Are you a landlord or a banker? The distinction may not be so clear to your tenants.
With increasing rental regulations and political rhetoric painting tenants as victims and access to rental housing as a right, bad tenants are emboldened to take advantage by signing a tenancy agreement and paying late — or not at all, knowing it could take the landlord months to get an eviction order.
While tenants are not paying rent, they are free to apply their money to more pressing creditors — phones, cars, credit cards. Those creditors provide immediate consequences, like discontinuing service. For landlords, accountability is a little tougher.
Fortunately, there are some strategies that allow landlords to be landlords, not money lenders:
When running a tenant background check, ask the previous landlord if the applicant missed payments or paid late, AND what the landlord did about it. Did this applicant get away with it?
Avoid providing a grace period or late fees in the tenancy agreement. This encourages renters to pay late, use the money for something else, and suffer the nominal consequences rather than paying on the due date.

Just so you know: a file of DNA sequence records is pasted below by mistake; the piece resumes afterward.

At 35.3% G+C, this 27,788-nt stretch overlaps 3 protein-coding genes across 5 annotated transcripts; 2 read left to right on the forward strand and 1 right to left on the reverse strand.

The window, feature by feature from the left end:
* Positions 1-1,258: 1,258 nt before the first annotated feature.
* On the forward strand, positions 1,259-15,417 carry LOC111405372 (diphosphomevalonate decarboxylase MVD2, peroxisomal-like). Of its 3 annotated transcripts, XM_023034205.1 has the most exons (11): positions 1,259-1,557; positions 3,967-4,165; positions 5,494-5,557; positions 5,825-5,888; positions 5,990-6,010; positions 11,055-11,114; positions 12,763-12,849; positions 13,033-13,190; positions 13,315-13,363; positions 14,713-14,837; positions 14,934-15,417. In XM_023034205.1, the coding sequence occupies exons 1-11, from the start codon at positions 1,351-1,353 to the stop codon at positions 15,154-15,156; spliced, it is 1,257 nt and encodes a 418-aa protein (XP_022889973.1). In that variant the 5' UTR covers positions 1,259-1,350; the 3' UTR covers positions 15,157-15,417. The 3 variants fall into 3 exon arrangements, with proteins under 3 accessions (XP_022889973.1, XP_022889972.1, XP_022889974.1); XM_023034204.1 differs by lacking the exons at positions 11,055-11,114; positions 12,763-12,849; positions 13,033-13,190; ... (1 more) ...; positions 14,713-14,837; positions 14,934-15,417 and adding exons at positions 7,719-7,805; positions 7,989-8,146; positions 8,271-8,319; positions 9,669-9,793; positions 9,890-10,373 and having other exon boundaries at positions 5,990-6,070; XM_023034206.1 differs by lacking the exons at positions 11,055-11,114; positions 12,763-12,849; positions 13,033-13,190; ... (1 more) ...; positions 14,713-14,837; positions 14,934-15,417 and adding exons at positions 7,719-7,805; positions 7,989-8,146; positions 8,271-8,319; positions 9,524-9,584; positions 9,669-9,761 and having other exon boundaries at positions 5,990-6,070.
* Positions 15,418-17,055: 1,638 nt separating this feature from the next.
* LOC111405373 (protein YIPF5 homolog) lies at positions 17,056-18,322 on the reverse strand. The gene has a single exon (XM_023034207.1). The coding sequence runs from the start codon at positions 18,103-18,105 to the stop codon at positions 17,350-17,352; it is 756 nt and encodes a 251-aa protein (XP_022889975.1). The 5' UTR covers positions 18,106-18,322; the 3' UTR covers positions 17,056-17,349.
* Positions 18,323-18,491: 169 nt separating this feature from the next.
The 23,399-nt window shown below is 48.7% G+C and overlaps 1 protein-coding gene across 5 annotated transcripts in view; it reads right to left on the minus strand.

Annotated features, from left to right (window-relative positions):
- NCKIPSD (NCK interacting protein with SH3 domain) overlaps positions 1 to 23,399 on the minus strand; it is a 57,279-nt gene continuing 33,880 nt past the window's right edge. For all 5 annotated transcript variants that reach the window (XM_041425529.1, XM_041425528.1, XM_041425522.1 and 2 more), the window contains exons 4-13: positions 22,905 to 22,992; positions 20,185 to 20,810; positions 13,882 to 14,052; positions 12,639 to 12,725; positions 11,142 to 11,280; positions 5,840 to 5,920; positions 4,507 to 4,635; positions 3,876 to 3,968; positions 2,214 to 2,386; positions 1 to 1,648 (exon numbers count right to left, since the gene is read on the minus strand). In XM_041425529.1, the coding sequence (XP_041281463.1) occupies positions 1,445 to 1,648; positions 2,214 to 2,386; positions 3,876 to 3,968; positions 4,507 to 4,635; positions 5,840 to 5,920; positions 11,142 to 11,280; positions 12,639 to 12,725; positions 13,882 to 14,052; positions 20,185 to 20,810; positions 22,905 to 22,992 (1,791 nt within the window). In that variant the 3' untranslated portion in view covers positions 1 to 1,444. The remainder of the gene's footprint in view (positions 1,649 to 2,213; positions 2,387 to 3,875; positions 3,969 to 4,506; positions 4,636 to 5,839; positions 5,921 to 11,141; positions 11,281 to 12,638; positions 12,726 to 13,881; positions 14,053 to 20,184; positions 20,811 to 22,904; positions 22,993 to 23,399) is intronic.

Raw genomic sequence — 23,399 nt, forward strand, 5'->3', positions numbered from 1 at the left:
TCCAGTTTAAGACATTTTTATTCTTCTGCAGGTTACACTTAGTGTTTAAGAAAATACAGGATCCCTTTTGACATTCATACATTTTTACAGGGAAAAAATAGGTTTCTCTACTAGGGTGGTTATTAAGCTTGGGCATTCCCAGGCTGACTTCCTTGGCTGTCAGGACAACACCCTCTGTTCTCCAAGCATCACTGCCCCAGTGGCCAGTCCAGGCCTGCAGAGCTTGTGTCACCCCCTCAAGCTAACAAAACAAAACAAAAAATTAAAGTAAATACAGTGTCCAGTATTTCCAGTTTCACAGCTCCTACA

Report Rent Payments to a credit bureau. Include the Notice to Tenant in the tenancy agreement and go over the Notice with the tenant at lease signing. Knowing there are consequences might hinder the tenant who is considering exercising their “line of credit” by paying late and then making up the rent payment later.
React when a tenant pays late. Report the late payment and prepare to take legal action. Do not look the other way or bargain with the tenant to pay in installments. Once a tenant sees the opening, it may happen again — and again.
Investigate automated payment options that allow the landlord to process rent payments on the due dates.
Send a reminder to tenants a week or 10 days prior to the rent due date.
Report tenants who have defaulted on rent to Landlord Credit Bureau. This database is available for the next landlord to search and provides accountability.
Provide a landlord reference to future landlords so bad tenants cannot use loopholes in the eviction process to their advantage.
This post is provided by Tenant Verification Service, Inc., helping landlords reduce the risks of renting with fraud prevention tools that include Tenant Screening, Tenant Background Checks, (U.S. and Canada), as well as Criminal Background Checks, and Eviction Reports (U.S. only).
Click Here to Receive Landlord Credit Reports.
Disclaimer: The information provided in this post is not intended to be construed as legal advice, nor should it be considered a substitute for obtaining individual legal counsel or consulting your local, state, federal or provincial tenancy laws.